How much work did Michael Cohen do for the company affiliated with Russian oligarch Viktor Vekselberg that last year paid Cohen $500,000? Not much—at least according to two sources familiar with these payments.
Days ago, Michael Avenatti, the lawyer for porn star Stormy Daniels, released a report claiming Vekselberg paid half a million bucks to Cohen, the longtime fixer and lawyer for President Donald Trump. The report—which was largely confirmed by the New York Times and NBC News—noted these payments came through an American investment firm called Columbus Nova and its CEO, Andrew Intrater. Following this explosive revelation, Columbus Nova released a statement insisting Vekselberg, a Putin-friendly oligarch who this year was sanctioned by the US Treasury Department, was not involved in the payments to Cohen. And Columbus Nova stated the firm had hired Cohen as a “business consultant regarding potential sources of capital and potential investments in real estate and other ventures.”
“It was a way find new client-investors.”
According to the two sources who were authorized to speak for Columbus Nova, the controversial business relationship between Cohen and the company began in January 2017, during Trump’s inauguration celebration in Washington, DC. At that time, Intrater, an American citizen who had no history of making large political contributions, donated a whopping $250,000 to Trump’s inauguration committee. That gift gave Intrater the right to attend special inauguration events with a guest. For his plus-one, Intrater brought along Vekselberg, his cousin. Though Columbus Nova says it is wholly owned by Americans, its biggest client—the source of most of the $2 billion or so it manages—is Vekselberg’s Renova Group. As Mother Jones reported this week, Columbus Nova has numerous and deep financial ties to Vekselberg and Renova.
At these swanky events, the two Columbus Nova insiders said, Intrater and Vekselberg noticed Cohen hobnobbing with other well-to-do guests. Cohen “was interacting with some of the wealthiest people in the country,” one of the sources remarked. Though Intrater already managed money for one of the world’s richest men, he thought Cohen could provide entree to other potential investors. Cohen had influential people “coming into his orbit because he was perceived as being close to Donald Trump,” this source said.
Intrater ultimately agreed to pay Cohen $1 million over one year in monthly installments, the sources said, in the hope that Cohen would hook him up with deep-pocketed investors. “It was a way to find new client-investors,” one of the Columbus Nova insiders noted. The sources claimed that Vekselberg had nothing to do with this business decision.
The sources agreed to discuss the Cohen contract to address what they said are false media reports that Vekselberg was involved in Columbus Nova’s decision to retain Cohen. It remains unclear what prompted Intrater to provide the Trump inauguration committee that $250,000 contribution the same month he approached Cohen to be a rainmaker for his firm. It’s also unclear why this deal—connecting a Russian-oligarch-linked firm with Trump’s personal lawyer—went ahead at a time when the Trump-Russia scandal was expanding and contacts Trump and his associates had with Russia were under scrutiny.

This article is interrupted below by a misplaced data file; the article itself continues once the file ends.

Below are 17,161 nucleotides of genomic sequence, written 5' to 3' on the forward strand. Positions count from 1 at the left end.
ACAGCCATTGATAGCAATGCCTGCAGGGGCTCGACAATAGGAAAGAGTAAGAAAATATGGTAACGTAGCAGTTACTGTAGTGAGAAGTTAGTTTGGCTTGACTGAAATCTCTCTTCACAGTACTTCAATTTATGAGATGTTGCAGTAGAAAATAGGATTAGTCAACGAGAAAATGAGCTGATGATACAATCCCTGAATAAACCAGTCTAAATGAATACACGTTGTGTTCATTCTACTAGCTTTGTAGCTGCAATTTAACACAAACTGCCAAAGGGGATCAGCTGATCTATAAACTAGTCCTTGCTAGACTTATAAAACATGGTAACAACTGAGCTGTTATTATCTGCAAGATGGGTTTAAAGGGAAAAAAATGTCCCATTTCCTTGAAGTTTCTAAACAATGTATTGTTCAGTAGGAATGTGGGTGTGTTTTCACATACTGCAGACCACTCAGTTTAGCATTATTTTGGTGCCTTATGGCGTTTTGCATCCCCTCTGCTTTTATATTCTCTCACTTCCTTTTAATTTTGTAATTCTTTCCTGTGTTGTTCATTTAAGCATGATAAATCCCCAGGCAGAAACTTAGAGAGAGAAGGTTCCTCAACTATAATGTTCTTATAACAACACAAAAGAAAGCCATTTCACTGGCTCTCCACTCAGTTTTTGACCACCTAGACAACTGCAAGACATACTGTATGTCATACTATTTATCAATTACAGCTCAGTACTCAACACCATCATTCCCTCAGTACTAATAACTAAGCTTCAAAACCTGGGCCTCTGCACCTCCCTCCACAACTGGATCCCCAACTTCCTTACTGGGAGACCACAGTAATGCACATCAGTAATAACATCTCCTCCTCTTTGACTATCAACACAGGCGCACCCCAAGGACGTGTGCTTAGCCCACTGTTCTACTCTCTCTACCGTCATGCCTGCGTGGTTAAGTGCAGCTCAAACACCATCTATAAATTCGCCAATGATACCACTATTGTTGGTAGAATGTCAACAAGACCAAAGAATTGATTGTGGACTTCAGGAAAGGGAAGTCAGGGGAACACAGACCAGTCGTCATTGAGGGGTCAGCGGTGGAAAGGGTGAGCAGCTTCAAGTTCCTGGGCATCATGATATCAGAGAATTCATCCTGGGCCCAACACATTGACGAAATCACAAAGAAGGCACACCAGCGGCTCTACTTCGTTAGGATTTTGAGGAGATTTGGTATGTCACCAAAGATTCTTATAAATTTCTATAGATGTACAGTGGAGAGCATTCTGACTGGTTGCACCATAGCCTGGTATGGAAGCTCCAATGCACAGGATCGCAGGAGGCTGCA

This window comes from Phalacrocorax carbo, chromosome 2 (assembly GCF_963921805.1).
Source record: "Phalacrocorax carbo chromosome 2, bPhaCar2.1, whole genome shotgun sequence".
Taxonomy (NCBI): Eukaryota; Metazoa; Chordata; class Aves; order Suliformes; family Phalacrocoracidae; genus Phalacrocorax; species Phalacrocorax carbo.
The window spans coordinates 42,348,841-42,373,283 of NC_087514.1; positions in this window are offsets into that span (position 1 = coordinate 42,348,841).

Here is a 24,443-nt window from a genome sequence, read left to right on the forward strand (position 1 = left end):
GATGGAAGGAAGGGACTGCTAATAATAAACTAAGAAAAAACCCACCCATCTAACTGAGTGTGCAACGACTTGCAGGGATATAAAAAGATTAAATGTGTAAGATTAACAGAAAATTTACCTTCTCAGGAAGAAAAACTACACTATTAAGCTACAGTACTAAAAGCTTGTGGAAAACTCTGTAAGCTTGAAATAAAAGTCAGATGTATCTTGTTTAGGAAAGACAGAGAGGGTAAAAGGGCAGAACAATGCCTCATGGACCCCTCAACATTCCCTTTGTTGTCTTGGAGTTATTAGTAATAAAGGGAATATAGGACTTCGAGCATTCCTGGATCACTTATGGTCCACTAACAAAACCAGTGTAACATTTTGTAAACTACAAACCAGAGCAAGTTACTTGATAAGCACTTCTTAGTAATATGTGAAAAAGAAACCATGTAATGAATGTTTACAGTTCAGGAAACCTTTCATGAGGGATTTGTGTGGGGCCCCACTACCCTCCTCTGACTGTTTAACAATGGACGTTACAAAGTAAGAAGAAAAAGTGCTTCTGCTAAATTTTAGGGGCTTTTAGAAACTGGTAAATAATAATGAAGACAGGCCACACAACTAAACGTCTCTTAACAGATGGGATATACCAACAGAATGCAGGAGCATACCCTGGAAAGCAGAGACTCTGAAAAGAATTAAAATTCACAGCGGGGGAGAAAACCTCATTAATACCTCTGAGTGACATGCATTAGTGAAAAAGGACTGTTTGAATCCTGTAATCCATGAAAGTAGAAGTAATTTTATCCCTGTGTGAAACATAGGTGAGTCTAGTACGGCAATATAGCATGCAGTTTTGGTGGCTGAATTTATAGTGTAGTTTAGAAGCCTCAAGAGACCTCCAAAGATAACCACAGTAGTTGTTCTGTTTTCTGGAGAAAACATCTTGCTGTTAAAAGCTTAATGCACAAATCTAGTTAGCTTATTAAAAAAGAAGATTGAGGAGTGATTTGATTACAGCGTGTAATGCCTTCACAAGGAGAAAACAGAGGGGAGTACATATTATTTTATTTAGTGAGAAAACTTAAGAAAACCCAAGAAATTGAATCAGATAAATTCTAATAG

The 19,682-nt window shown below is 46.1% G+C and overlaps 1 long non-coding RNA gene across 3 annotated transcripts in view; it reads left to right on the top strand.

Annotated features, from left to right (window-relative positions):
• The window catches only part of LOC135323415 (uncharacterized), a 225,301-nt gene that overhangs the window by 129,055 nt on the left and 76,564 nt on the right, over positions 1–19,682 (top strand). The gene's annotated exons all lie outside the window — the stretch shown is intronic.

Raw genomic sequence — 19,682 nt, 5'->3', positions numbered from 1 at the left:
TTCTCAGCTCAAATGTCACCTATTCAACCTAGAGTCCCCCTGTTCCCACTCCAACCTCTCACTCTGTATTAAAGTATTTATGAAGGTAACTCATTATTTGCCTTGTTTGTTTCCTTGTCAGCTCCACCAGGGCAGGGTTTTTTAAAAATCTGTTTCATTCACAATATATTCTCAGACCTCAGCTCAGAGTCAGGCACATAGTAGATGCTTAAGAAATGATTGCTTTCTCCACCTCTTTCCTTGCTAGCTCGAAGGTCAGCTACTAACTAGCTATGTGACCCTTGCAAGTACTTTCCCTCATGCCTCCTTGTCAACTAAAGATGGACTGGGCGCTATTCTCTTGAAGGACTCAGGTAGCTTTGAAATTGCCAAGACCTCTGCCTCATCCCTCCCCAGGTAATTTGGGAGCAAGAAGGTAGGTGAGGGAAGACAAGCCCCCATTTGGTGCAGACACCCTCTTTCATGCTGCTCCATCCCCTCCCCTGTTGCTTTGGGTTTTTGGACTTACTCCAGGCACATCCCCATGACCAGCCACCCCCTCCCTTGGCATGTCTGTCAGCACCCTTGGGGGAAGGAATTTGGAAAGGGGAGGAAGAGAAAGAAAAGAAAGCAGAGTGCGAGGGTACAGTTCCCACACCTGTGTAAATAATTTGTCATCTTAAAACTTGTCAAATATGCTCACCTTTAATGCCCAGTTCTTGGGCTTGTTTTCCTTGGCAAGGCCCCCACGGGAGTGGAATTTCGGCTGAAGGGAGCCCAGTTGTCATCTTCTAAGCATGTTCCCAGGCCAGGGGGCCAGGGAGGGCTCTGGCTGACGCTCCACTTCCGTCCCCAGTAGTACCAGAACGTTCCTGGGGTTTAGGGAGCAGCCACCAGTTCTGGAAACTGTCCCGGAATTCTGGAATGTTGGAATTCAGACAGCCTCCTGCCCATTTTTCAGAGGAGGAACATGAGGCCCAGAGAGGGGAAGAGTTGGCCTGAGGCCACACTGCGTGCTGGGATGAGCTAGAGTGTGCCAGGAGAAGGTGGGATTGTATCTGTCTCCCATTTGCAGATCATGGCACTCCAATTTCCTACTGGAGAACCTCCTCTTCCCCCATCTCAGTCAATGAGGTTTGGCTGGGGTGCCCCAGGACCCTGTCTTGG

Columbus Nova’s payments to Cohen were among a series of lucrative deals through which Cohen pocketed millions of dollars from companies that were seemingly looking to gain influence with Trump and his administration. The payments were made to a limited liability company Cohen set up called Essential Consultants. The disclosure of these payments has triggered a pay-to-play scandal that has merged with the Trump-Russia scandal and the Stormy Daniels affair. It was through Essential Consultants that Cohen in October 2016 paid $130,000 in hush money to Daniels, who claims to have had a sexual relationship with Trump. Trump’s lawyer, former New York City Mayor Rudy Giuliani, has said Trump did not know of Cohen’s deals with these corporations. (Trump himself claimed recently he was unaware of Cohen’s payments to Daniels, but then Giuliani appeared to contradict that claim.)
AT&T, Swiss pharmaceutical giant Novartis, and a Korean aerospace firm have all acknowledged handing Cohen big bucks for some form of assistance. These firms have not fully detailed what Cohen was supposed to do for them. On Thursday, the Washington Post reported that AT&T retained Cohen to provide advice related to its proposed merger with Time Warner—a merger the Trump administration is currently trying to block. Despite paying Cohen $1.2 million, Novartis said in a statement this week that after a single meeting with him, it “determined that Michael Cohen and Essential Consultants would be unable to provide the services that Novartis had anticipated related to US healthcare policy matters and the decision was taken not to engage further.”
Like other firms that hired Cohen for his connections, Columbus Nova ended up disappointed with the fixer. The Columbus Nova sources said Cohen failed to deliver the big fish. “He couldn’t bring in the volume of introductions,” one of the sources recalled. As a result, Intrater, after consulting with Cohen, stopped making payments to Cohen about halfway through the year, the sources said. In their account, it turns out, Cohen was a lousy investment for the firm.